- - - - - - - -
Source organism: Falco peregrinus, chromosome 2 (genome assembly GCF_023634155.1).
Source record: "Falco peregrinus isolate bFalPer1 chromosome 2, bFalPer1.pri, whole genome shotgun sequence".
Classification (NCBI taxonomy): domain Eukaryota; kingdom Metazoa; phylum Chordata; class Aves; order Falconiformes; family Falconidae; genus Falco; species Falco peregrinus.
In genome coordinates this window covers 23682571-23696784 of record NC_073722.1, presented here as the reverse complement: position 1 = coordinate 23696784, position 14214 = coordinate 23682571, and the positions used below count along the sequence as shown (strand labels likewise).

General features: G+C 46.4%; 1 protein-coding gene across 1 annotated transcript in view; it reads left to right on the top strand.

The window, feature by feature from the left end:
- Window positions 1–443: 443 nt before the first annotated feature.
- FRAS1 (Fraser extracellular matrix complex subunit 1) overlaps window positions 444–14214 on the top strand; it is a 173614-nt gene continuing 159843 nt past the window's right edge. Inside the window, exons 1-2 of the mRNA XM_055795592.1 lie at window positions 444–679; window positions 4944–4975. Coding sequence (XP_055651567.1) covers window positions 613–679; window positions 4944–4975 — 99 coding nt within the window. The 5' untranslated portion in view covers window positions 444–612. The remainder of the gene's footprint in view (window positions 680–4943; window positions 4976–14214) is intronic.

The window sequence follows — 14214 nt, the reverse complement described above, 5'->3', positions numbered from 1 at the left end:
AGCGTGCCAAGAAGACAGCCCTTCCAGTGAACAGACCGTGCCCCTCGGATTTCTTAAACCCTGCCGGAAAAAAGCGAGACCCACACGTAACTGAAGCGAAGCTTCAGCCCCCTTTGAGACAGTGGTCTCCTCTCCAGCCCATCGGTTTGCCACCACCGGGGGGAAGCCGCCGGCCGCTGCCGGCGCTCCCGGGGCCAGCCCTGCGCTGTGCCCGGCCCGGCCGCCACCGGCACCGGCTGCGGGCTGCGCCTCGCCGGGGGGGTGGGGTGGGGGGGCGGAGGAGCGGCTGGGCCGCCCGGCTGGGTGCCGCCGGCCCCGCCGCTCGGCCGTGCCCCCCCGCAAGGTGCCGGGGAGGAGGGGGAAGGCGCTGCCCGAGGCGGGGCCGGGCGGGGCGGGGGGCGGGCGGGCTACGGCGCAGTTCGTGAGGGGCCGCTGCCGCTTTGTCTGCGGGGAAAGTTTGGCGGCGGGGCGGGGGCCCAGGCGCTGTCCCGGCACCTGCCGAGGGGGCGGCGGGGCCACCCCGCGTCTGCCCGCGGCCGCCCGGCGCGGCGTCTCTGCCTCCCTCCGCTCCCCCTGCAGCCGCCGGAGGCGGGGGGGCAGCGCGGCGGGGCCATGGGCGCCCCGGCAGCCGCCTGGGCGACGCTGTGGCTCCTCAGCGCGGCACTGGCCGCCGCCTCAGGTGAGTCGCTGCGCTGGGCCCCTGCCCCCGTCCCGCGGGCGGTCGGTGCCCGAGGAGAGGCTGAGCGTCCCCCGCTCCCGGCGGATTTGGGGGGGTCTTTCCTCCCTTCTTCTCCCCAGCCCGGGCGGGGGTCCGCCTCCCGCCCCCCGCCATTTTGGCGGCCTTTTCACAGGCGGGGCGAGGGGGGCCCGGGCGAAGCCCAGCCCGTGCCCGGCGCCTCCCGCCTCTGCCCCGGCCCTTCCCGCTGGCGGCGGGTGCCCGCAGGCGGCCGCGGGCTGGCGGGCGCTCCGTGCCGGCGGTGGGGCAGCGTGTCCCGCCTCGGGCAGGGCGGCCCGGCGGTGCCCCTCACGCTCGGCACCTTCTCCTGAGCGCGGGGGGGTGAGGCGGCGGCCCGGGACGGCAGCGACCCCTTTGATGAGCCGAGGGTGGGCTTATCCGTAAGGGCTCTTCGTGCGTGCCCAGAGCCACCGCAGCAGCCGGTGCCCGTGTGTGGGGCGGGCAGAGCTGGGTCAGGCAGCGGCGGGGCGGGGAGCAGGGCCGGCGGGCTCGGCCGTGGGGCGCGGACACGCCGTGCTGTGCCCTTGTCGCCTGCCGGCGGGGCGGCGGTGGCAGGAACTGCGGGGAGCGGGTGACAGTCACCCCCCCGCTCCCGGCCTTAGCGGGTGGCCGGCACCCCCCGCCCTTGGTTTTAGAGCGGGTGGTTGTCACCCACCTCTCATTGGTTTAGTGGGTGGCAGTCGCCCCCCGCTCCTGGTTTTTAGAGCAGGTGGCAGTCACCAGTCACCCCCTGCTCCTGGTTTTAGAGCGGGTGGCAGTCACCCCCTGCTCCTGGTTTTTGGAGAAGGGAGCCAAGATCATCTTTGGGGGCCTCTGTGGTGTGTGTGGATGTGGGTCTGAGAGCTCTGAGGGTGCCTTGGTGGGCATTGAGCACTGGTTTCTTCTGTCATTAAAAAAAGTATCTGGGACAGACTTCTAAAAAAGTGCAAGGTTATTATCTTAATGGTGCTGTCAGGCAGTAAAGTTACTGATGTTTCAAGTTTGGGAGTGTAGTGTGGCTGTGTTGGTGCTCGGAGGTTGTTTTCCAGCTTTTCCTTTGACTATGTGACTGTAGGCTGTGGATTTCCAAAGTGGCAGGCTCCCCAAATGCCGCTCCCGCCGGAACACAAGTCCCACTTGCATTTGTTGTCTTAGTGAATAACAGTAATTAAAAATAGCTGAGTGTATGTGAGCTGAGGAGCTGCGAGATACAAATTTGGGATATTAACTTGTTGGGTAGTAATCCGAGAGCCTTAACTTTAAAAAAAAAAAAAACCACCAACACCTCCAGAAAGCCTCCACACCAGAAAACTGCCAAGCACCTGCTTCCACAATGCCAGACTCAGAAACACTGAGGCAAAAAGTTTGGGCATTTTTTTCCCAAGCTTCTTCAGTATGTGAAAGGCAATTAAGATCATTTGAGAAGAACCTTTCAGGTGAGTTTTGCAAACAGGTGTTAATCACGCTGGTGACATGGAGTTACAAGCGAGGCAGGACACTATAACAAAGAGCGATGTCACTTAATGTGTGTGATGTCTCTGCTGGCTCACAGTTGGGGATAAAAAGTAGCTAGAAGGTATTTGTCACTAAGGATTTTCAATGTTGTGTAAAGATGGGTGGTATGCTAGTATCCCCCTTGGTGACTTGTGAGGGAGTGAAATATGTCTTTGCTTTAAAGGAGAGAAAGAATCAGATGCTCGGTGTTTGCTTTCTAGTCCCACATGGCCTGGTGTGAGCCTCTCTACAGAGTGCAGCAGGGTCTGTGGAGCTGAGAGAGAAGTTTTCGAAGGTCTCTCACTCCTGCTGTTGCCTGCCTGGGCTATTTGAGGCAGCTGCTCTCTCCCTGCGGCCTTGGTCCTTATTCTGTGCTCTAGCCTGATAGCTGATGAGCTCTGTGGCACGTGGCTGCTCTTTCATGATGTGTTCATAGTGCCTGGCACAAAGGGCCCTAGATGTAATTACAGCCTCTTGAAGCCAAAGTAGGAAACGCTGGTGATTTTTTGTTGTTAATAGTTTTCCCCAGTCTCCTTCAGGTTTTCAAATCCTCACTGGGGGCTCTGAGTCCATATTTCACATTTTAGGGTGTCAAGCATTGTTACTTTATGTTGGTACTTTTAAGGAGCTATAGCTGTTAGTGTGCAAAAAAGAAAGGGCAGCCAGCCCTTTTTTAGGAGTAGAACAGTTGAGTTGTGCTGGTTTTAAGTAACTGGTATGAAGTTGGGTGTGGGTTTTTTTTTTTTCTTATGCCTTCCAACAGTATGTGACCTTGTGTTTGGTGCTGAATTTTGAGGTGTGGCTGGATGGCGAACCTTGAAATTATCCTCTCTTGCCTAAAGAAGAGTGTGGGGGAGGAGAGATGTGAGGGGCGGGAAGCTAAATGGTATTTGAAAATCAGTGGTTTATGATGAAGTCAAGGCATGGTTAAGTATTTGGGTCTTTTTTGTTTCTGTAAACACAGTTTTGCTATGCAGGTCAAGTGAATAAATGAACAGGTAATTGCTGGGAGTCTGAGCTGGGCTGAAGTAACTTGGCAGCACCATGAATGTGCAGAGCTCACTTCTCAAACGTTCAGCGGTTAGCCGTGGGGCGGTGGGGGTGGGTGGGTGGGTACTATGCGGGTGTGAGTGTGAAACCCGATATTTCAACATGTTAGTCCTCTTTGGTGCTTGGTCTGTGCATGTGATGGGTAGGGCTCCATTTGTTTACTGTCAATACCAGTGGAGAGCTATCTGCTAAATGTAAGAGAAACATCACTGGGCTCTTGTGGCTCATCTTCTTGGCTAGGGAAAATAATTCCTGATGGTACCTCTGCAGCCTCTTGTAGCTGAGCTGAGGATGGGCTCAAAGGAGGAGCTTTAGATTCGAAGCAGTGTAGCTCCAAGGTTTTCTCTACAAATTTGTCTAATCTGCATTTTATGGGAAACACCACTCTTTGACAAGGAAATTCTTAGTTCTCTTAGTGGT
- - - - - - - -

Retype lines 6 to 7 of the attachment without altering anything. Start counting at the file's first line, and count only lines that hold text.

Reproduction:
The window, feature by feature from the left end:
- Window positions 1–443: 443 nt before the first annotated feature.